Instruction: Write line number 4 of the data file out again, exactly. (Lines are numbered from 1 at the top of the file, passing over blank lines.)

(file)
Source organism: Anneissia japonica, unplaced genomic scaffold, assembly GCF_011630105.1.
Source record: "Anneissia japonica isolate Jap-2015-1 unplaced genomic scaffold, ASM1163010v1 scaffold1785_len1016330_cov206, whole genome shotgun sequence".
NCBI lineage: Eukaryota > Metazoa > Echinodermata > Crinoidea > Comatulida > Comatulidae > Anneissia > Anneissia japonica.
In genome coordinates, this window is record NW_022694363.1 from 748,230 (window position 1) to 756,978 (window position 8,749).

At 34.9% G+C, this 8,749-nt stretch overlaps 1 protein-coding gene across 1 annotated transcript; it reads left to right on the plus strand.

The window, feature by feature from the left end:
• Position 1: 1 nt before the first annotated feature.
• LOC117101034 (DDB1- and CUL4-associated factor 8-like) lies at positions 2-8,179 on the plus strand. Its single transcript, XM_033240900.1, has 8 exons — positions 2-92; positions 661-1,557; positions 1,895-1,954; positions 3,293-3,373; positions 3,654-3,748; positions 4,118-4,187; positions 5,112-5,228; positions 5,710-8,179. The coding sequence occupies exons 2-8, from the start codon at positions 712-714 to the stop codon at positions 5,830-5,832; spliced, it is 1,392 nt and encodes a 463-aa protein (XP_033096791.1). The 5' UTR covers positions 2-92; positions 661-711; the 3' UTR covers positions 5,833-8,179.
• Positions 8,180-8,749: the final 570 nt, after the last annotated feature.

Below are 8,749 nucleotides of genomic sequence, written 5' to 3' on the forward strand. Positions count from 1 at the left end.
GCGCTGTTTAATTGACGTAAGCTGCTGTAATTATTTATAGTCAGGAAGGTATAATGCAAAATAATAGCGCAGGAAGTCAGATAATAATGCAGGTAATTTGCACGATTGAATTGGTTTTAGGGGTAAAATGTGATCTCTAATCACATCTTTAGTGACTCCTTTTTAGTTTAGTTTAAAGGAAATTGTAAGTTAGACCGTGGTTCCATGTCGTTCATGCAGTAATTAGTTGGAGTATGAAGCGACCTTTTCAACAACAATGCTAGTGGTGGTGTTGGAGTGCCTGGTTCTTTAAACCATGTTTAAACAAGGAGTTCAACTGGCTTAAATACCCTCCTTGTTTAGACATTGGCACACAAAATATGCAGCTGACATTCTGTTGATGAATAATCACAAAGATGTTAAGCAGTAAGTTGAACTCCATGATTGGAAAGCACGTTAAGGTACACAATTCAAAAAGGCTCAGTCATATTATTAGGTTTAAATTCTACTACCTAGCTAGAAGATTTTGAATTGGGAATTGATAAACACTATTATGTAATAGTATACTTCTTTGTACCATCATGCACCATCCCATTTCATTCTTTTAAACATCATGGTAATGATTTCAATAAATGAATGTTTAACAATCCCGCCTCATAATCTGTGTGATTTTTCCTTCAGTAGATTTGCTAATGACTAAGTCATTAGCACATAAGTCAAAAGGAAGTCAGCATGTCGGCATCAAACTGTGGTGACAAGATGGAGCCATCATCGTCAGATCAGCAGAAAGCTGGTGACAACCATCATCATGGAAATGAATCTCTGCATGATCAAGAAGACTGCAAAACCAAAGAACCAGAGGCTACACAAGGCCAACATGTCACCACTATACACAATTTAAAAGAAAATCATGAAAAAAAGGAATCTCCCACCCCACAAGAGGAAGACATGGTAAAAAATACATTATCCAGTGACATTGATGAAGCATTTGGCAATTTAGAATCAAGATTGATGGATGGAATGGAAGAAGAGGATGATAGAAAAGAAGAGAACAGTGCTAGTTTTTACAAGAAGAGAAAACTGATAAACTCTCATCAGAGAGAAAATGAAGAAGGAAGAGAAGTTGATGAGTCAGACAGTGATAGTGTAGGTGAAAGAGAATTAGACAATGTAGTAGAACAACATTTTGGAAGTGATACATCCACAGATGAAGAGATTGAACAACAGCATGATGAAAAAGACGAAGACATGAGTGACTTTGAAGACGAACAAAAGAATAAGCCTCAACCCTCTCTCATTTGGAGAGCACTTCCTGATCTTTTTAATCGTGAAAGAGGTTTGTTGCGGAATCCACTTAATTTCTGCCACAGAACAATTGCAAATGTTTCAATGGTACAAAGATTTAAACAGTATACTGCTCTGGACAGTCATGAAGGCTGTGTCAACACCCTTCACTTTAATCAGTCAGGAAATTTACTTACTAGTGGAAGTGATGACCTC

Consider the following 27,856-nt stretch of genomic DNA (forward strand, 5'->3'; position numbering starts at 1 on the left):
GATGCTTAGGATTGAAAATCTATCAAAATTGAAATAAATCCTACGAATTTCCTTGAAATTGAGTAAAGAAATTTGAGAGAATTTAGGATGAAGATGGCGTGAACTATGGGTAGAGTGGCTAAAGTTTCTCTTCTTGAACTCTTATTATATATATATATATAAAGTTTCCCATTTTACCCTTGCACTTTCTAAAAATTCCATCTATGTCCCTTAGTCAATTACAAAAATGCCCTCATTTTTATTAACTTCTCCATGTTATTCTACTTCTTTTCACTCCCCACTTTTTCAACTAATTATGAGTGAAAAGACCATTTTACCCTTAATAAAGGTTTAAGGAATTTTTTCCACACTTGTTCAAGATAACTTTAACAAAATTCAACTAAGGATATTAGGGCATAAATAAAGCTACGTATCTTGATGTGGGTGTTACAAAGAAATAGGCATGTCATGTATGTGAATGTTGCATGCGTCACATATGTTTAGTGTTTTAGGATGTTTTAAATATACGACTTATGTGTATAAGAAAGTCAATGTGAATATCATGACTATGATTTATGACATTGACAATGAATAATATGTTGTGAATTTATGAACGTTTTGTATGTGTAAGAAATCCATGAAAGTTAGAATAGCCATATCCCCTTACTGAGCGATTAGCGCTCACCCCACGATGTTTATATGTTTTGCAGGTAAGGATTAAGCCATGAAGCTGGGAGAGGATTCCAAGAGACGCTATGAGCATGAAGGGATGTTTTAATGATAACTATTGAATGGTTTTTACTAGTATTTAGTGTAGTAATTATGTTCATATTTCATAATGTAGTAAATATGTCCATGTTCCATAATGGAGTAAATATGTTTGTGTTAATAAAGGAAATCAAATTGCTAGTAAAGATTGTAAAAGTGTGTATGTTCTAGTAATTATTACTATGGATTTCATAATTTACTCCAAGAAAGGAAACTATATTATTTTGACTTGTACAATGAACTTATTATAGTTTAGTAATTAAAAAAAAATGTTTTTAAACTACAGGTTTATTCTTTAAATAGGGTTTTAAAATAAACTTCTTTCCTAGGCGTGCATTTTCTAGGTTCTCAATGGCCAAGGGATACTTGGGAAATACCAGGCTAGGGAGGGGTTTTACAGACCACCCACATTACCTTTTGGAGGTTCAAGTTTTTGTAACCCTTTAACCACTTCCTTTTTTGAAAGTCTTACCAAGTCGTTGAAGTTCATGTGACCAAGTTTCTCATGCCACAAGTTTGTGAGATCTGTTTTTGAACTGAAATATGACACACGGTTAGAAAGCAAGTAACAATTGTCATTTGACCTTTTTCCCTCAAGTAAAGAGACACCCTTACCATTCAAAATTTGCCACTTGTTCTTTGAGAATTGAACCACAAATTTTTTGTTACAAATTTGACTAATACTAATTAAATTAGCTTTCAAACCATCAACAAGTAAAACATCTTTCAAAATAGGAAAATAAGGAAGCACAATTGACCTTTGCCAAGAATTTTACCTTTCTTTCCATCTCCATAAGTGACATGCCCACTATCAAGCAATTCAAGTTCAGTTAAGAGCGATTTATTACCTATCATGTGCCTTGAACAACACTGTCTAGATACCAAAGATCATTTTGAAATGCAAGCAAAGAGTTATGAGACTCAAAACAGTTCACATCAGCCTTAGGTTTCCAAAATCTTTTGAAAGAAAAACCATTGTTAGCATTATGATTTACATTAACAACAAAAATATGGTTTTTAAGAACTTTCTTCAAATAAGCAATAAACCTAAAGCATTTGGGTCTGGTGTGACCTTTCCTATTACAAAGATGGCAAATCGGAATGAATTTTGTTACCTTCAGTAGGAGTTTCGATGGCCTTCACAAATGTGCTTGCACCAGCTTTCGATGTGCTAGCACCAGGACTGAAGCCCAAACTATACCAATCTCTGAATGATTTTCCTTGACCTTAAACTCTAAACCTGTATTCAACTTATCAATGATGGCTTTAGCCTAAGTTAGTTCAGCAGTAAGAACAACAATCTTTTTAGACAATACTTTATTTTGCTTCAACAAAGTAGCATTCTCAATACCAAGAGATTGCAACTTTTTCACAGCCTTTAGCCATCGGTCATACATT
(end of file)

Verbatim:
In genome coordinates, this window is record NW_022694363.1 from 748,230 (window position 1) to 756,978 (window position 8,749).